That approach works well for the industry, Mr. Taylor said.

“We’re not selling medical equipment, we’re not selling automobile parts, we’re selling dog treats. It should be fun,” he said. “People take their pets seriously but they don’t mind the whimsy of marketing to Fido.”

They augmented the store’s social media presence on Facebook and almost instantly tripled their number of friends.

“It’s a very social business and (the previous owners) really didn’t do much to promote the viral and social; their web site was static. It was really hard to shop,” Mr. Taylor said.

When the Taylors bought Woofables, one of the first things they did was shut down the web site. They designed a new one from scratch and gave it e-commerce capabilities.

Their efforts are paying off.

“We budgeted for a loss for our first two years and I don’t think we’ll have to worry about that,” he said. “After a few months we’re at least at break-even and showing a small profit.”

Their numbers turned the corner in February, when they advertised their custom-made treats on the web site. One-pound bags of treats sell for $9.99, while a pound of the custom-made treats sell for $19.99.

“(We posted it) right before Valentine’s Day, which we didn’t even think about timing, but it ended up being perfect because we started getting these orders for a pound of treats, where every treat would say Tucker’s name on it,” Ms. Taylor said. “And then we got another order for Digger. So that dog got a pound of (heart-shaped) treats and every treat had (the dog’s name) individually written on it.”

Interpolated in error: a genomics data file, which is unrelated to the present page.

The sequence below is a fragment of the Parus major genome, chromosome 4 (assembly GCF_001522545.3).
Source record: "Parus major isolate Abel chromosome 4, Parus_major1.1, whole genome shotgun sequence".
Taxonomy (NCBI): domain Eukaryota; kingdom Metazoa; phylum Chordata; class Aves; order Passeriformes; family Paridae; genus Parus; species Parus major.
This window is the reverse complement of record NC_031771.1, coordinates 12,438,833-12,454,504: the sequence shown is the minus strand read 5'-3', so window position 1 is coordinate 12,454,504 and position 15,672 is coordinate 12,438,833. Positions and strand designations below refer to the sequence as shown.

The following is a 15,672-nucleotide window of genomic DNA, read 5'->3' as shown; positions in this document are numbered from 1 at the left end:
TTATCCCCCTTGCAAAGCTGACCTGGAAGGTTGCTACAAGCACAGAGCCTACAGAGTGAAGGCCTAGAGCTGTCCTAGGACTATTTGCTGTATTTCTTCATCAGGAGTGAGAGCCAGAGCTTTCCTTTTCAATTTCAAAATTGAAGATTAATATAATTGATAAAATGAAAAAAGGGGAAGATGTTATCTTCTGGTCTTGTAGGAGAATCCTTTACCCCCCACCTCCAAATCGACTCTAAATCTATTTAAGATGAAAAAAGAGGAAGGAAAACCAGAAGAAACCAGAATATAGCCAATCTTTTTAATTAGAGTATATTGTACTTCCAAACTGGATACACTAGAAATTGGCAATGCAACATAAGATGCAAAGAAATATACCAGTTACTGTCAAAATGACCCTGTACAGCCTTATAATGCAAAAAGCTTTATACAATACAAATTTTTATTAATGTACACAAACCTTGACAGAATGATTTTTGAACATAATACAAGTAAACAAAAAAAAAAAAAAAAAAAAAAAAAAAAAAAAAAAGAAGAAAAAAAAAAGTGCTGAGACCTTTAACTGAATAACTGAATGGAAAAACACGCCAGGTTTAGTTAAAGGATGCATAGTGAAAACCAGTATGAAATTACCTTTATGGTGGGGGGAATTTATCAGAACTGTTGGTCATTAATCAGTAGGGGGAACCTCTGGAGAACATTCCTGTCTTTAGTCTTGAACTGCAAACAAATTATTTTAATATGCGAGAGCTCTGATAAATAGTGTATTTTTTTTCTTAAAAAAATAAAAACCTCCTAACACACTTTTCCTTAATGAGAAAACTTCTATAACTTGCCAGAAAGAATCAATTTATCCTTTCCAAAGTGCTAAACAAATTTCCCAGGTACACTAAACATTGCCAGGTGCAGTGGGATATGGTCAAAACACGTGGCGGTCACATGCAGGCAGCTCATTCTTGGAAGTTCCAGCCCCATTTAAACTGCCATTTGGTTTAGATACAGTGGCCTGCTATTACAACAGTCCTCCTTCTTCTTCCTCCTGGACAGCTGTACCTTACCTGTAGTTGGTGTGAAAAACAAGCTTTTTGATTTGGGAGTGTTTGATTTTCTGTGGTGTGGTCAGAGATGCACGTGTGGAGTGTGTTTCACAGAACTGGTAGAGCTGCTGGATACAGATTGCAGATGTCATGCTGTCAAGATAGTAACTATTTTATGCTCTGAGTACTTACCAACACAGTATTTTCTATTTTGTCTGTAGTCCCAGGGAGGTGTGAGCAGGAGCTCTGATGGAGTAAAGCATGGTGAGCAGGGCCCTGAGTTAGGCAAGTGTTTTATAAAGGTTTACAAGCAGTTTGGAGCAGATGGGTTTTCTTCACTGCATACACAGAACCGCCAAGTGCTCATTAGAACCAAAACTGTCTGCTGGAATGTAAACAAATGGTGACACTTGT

A customer from Florida bought custom treats for dogs in California, Chicago and Massachusetts. Two of those three recipients have in turn bought biscuits from Woofables.

Last week, Woofables participated in Groupon, offering a $5 coupon for $10 worth of treats. As of March 30, 90 people had bought the online coupon.

“The big question in my mind is, ‘are those 90 people new customers?’” Ms. Taylor said. “I have a form as they come in that I’m going to fill out and capture that information, because the big question for me is how many of them are new?”

At least two of the Groupon purchases led to customers looking at the Woofables web site for the first time and ordering dog birthday cakes.

“I’m hoping I’m covering myself so that when they do come in there are plenty of things for them to try and I’ve got a loyalty card to try to turn them into return customers,” she said.

Woofables sells biscuits plain or decorated with carob-based icing. Carob is a plant-based sugar substitute. Cakes are also available and customizable; those are made with cream cheese icing.

“We eat the (biscuits) all the time,” Ms. Taylor said. “As far as our customers, we don’t have to follow FDA regulations, so we can’t promote other people eating them. Other than they don’t have sugar and salt in them, they’re perfectly fine. We try to pump them up with different flavors instead, like ginger and pumpkin.”

Wholesaling
Woofables produces its biscuits and sells them wholesale to a variety of dog specialty shops, including Leash on Life in Iowa City and Jett and Monkey Dog Shoppe in Des Moines.

“We’ve doubled the number of wholesalers since we took over and we’ve done that simply by going to dog boutiques and asking, ‘are you currently selling dog treats?’ and if they are that’s where I’ve heard from (the stores buy biscuits from bakeries in) Colorado and Indiana,” Ms. Taylor said. “That’s when I say, ‘Did you know we’re from Iowa, you can buy locally.’ And that’s all it takes. Yes, they want to buy locally and it makes it easier for them to and they don’t have to pay as much for shipping.”

Woofables also sells dog and cat toys as well as pet-related cards and gifts.

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Samantha Kollasch currently serves as Chief Digital Officer at the Corridor Business Journal. After graduating from the University of Iowa with a BS in Management Information Systems....